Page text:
The grain and the flour
Behind the ancient grains label, there is the world of all those grains disseminated in different regions of Italy until the early 1900s, and which they have not undergone researches and genetic modifications aimed to improve the yield per hectare of modern varieties.
The grain cultivation, from which derives the current wheat as the well known Triticum aestivum (wheat) and Triticum durum (durum wheat), derives from the Fertile Crescent.
In the mid-twenty-century, thanks to the agronomist Strampelli, there was the beginning of the “Green Revolution” with the selection of seeds depending on climate and soil to get better yields.
An important historic moment took place for the italian cerealgrow with the improvement of wheat varieties organoleptic methods.
A significant changing of point of view that, little by little, still today, aims to the Biodiversity Protection.
Our project is to cultivate grains naturally selected and suitable for our soil and microenvironment, sacrificing some yield to benefit the quality and the genuineness of products.
The soil should be respected, and it is becoming increasingly necessary to recur to soil and seeds coevolution knowing, seed whose selection must be done in a healthy environment, finding varieties enable conforming the environment in which they live and makes them able to get from the soil what they need. The microbiological quality and the health of the plant are both the same as the one of the soil, that, at a later time, they are in our bread.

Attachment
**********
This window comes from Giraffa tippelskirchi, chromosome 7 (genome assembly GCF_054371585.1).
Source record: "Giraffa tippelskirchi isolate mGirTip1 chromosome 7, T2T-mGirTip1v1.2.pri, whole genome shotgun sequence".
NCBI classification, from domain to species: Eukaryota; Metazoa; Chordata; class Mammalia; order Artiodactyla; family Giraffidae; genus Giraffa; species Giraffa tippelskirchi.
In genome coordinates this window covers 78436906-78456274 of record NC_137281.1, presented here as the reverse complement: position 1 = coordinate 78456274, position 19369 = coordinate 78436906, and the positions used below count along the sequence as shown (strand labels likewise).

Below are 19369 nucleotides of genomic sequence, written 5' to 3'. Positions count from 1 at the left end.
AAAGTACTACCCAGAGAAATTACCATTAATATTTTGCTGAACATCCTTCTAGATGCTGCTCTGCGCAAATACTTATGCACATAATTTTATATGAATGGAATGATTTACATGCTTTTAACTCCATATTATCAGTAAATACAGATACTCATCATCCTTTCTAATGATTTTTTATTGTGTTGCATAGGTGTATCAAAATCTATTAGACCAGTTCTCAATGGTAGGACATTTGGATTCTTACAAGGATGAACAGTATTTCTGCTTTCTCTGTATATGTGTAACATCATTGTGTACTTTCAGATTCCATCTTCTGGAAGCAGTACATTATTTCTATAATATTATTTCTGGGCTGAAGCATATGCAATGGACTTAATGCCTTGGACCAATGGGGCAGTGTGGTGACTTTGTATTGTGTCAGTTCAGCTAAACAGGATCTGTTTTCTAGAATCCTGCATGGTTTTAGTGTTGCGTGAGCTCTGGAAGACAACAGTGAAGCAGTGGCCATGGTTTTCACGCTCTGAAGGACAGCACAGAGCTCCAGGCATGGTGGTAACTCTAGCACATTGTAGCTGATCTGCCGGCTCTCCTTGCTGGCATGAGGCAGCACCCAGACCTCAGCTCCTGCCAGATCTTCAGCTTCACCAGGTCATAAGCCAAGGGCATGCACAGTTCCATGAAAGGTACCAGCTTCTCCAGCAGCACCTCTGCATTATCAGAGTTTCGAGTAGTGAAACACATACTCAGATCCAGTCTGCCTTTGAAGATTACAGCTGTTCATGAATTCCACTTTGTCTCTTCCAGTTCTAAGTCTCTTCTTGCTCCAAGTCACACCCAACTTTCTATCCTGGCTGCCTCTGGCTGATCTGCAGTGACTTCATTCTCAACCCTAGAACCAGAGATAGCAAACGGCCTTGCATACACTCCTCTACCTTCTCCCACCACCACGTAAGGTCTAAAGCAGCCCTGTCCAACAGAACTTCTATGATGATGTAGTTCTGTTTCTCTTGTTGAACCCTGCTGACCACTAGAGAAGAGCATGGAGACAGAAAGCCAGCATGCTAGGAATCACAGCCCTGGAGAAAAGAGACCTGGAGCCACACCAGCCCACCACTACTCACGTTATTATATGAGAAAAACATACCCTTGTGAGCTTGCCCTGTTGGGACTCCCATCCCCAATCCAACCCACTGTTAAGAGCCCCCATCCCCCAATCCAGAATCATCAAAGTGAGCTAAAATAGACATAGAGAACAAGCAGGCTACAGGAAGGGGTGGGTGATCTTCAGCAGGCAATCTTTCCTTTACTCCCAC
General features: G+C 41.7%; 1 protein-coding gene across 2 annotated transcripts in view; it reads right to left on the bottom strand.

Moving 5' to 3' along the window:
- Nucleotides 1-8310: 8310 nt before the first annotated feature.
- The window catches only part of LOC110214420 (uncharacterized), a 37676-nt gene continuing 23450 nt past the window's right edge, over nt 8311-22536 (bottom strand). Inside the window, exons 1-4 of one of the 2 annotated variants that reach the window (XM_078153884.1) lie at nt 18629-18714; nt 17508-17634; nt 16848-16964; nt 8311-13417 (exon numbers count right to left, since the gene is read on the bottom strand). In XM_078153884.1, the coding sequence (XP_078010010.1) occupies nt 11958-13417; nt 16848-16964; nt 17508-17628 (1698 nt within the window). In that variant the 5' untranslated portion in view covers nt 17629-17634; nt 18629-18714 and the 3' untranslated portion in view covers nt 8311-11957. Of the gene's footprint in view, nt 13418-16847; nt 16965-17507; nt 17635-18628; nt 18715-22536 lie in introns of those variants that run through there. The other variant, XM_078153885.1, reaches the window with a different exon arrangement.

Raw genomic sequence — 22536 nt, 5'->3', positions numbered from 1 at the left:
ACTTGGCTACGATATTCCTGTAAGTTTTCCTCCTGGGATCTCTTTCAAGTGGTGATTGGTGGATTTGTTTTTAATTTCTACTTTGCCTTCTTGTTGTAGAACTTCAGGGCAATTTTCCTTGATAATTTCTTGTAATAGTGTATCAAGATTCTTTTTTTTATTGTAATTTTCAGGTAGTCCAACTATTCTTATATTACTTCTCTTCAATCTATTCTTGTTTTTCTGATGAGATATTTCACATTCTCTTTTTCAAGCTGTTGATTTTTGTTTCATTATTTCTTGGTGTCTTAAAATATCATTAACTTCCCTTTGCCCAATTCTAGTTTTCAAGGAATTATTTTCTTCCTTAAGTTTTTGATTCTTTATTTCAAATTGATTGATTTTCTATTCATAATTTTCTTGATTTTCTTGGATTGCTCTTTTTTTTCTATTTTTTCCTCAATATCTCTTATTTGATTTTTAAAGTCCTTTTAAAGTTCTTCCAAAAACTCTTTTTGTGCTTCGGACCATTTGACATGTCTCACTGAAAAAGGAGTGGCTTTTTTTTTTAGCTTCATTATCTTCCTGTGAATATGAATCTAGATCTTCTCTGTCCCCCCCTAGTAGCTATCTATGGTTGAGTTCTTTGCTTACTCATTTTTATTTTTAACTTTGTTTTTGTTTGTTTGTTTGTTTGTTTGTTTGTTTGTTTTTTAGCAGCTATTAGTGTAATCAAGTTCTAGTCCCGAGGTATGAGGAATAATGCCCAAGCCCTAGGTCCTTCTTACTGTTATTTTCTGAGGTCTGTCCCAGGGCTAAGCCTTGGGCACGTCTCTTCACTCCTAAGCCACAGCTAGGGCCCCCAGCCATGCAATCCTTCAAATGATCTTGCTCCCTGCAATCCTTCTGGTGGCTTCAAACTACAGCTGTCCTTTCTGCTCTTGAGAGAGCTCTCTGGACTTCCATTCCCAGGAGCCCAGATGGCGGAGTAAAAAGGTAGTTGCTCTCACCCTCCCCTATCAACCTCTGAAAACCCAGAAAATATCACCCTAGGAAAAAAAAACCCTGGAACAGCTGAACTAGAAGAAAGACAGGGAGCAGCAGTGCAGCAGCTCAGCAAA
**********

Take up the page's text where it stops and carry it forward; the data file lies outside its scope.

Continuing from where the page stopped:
Sicilian durum wheat
The “Strampelli method” was put in place for the first time in 1901. Strampelli proposed with his method the creation of a genetic variation through the crossing of different wheat varieties.
The activity of crossing aimed to obtain new wheat varieties, although the tests did not delineate productivity but they were extended to production stability, to precocity, to resistance, to lodging and to grain quality.
Nowadays, the most common wheat species are still durum wheat and soft wheat and they are both different in morphological and techniques.
Defining and positioning wheat species says it all about the techniques to follow to make bread.
In Sicily the durum durum wheat is the most common, and in particular the russello and tumminia grains.
The tumminia is one of the oldest Sicilian durum wheat varieties, it has a late seeding that takes place in March with the wheat harvest in June, it is suitable for drought so suitable for our region.
Russello with tumminia wheat are the oldest grains of the island and its flour is used to the production of typical pasta dura bread in the provinces of Ragusa and Siracusa.
The majority of bread qualities are linked to the type of wheat from which it is obtained and it is essential the role of the ancient grains, those ones have not undergone human intervention of selection.
They are often discarded because they are less fertile, these varieties have less effect for food intolerance, because they are less rich in gluten.
The grains selection is not the only variable to consider, the milling is also fundamental and in our farm it is made with the stone-mill, and even the matter of the yeasts, naturals or sourdough, with the variety of methods and tools related to cooking, from the traditional ones to modern ones.
All these are the peaces that make up the immense mosaic representing the world of bread, its quality, its tradition and characteristics related to its production.
The simple flavors give the same pleasure of the finest ones, a glass of water and a piece of bread give pleasure to all those who miss it.